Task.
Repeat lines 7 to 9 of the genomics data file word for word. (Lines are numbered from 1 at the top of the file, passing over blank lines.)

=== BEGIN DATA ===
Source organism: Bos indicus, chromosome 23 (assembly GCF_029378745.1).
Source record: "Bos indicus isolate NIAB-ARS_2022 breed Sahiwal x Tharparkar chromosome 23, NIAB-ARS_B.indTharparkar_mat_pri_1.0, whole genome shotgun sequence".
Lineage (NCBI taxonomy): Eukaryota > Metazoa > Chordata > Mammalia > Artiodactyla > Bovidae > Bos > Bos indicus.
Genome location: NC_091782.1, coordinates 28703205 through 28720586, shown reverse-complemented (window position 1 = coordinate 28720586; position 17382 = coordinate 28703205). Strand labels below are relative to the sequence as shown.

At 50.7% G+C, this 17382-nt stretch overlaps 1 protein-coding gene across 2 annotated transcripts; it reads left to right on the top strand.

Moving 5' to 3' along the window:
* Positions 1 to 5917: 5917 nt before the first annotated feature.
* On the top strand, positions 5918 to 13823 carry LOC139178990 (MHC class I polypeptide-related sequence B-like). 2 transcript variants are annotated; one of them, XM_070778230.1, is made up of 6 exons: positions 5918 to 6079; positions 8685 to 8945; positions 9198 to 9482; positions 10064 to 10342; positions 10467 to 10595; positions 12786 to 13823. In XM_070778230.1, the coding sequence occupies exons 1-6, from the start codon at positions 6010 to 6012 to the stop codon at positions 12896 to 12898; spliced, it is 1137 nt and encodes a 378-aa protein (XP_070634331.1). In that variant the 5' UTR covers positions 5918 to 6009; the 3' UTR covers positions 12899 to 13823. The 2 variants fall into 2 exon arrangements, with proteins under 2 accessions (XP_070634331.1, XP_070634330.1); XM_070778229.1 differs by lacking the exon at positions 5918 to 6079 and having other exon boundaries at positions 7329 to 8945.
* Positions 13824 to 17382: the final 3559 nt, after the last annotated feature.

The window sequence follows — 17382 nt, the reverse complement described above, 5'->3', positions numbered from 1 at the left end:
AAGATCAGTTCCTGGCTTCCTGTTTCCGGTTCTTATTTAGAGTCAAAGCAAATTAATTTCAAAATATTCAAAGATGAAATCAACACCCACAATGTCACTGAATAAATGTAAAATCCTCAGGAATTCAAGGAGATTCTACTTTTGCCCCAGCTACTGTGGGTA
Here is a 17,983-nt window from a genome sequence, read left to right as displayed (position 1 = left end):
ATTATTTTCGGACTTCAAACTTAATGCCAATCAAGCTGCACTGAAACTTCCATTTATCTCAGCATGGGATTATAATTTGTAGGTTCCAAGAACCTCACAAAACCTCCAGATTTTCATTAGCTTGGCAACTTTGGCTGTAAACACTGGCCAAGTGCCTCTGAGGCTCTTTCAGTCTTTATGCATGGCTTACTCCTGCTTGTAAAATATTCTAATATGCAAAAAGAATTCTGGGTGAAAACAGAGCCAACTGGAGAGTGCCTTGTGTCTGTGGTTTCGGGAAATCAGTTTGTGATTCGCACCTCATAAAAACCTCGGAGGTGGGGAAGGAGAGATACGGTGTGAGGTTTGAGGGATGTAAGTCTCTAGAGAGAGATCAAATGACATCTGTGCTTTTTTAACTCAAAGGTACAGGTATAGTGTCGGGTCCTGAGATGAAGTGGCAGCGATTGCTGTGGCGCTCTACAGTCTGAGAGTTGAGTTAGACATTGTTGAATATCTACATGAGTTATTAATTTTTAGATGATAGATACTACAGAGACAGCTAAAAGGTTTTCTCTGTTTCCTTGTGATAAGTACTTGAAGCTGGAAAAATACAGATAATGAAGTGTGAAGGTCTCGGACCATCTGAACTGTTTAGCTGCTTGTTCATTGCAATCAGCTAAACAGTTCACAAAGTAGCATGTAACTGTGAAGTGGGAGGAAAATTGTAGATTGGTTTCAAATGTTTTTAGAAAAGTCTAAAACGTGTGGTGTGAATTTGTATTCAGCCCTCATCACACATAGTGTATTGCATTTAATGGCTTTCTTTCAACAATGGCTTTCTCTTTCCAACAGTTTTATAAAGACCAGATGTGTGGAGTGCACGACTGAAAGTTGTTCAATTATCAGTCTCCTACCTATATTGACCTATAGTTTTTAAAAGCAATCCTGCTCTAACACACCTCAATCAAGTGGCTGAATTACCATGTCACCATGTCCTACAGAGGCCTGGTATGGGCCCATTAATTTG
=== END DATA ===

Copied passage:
* Positions 1 to 5917: 5917 nt before the first annotated feature.
* On the top strand, positions 5918 to 13823 carry LOC139178990 (MHC class I polypeptide-related sequence B-like). 2 transcript variants are annotated; one of them, XM_070778230.1, is made up of 6 exons: positions 5918 to 6079; positions 8685 to 8945; positions 9198 to 9482; positions 10064 to 10342; positions 10467 to 10595; positions 12786 to 13823. In XM_070778230.1, the coding sequence occupies exons 1-6, from the start codon at positions 6010 to 6012 to the stop codon at positions 12896 to 12898; spliced, it is 1137 nt and encodes a 378-aa protein (XP_070634331.1). In that variant the 5' UTR covers positions 5918 to 6009; the 3' UTR covers positions 12899 to 13823. The 2 variants fall into 2 exon arrangements, with proteins under 2 accessions (XP_070634331.1, XP_070634330.1); XM_070778229.1 differs by lacking the exon at positions 5918 to 6079 and having other exon boundaries at positions 7329 to 8945.
* Positions 13824 to 17382: the final 3559 nt, after the last annotated feature.